The problem with South Africans is that they’re “politicising” the decision that rating agencies are about to make on the country’s sovereign credit rating, said President Jacob Zuma in Parliament on Wednesday.
Zuma was responding to a question from Steve Swart, ACDP MP, who asked the President what measures have been taken to ensure South Africa will not get a credit downgrade towards year-end.
“We tend to politicise the gradings,” the President said. “We pick and choose what we think rating agencies will talk about.”
Zuma listed a number of countries that had been downgraded earlier this year.
“There was France in September, the UK in June, Turkey in September to junk status, Russia, Brazil and China,” Zuma said. “I’m sure some of you here have heard for the first time that all these countries – big and small – have been downgraded.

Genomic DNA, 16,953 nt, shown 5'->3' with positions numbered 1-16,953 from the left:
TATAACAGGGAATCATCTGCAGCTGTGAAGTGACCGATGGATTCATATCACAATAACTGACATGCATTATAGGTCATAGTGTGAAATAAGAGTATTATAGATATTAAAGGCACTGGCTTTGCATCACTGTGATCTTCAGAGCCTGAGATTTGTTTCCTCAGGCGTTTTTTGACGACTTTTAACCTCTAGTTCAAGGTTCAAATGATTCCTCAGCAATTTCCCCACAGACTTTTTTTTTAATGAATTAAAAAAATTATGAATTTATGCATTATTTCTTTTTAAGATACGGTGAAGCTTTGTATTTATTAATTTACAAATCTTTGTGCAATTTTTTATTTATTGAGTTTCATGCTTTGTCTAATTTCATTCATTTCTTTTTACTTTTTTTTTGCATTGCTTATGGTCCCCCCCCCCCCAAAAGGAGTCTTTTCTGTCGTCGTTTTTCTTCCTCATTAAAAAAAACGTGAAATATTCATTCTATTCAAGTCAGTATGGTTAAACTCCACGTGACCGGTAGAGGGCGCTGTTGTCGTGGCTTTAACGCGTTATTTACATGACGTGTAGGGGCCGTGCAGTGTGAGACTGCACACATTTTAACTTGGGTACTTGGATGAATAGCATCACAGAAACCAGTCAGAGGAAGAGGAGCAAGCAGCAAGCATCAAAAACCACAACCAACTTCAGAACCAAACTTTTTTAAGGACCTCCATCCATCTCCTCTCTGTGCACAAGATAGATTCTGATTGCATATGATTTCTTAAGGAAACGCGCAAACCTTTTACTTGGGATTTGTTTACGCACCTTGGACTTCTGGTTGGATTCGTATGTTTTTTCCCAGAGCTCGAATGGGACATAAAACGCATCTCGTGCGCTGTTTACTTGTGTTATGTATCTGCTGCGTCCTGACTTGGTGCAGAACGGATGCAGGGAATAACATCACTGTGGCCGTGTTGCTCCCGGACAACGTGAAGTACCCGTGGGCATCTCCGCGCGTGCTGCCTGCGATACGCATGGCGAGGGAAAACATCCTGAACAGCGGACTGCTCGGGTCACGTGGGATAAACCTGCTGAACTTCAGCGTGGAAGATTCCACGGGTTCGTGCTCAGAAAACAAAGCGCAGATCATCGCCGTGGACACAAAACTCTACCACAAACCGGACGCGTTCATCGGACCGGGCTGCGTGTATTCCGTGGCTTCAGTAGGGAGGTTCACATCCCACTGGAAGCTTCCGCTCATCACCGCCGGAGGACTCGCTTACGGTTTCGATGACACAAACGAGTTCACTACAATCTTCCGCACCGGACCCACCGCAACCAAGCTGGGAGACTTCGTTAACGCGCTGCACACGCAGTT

“But here we make a big issue of it even though the rating agencies haven’t even arrived yet.”
Zuma reassured MPs that government has been “hard at work” to stave off a rating downgrade.
He mentioned a number of initiatives government has been busy with over the past months:
– R1.4bn has been committed by the private sector to invest in small enterprises;
– companies have pledged to offer internships to 1m young work seekers;
– there has been considerable investment in the Independent Power Producers Programme in renewables that has led to 2 500MW of energy generation; and
– some state-owned enterprise has improved their governance.
In addition, the government has budgeted over R987bn for infrastructure development over the medium-term expenditure framework, Zuma said.
Asked by the DA’s David Maynier, what his views are that a credit rating agency is set up which would be more sympathetic to the needs of Brics nations, Zuma said: “there’s nothing wrong with that”.
“There are views and there are views on the economy,” Zuma said. “There’s not one view. Western countries or whatever part of the world – they all have assumptions. [The] Brics (countries) look at the world in a particular way and do their own approach to ratings.”